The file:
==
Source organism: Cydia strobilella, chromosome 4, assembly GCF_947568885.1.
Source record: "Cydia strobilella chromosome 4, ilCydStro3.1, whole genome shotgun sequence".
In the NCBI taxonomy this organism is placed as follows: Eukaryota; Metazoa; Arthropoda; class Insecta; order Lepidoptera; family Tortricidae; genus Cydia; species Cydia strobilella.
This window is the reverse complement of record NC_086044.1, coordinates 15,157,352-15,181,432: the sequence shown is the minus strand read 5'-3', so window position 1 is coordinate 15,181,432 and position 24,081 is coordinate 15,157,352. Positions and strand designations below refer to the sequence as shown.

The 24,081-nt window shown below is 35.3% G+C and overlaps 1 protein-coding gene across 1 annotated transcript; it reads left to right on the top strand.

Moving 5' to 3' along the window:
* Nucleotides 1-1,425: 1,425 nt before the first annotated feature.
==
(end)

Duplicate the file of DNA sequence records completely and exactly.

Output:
Source organism: Cydia strobilella, chromosome 4, assembly GCF_947568885.1.
Source record: "Cydia strobilella chromosome 4, ilCydStro3.1, whole genome shotgun sequence".
In the NCBI taxonomy this organism is placed as follows: Eukaryota; Metazoa; Arthropoda; class Insecta; order Lepidoptera; family Tortricidae; genus Cydia; species Cydia strobilella.
This window is the reverse complement of record NC_086044.1, coordinates 15,157,352-15,181,432: the sequence shown is the minus strand read 5'-3', so window position 1 is coordinate 15,181,432 and position 24,081 is coordinate 15,157,352. Positions and strand designations below refer to the sequence as shown.

The 24,081-nt window shown below is 35.3% G+C and overlaps 1 protein-coding gene across 1 annotated transcript; it reads left to right on the top strand.

Moving 5' to 3' along the window:
* Nucleotides 1-1,425: 1,425 nt before the first annotated feature.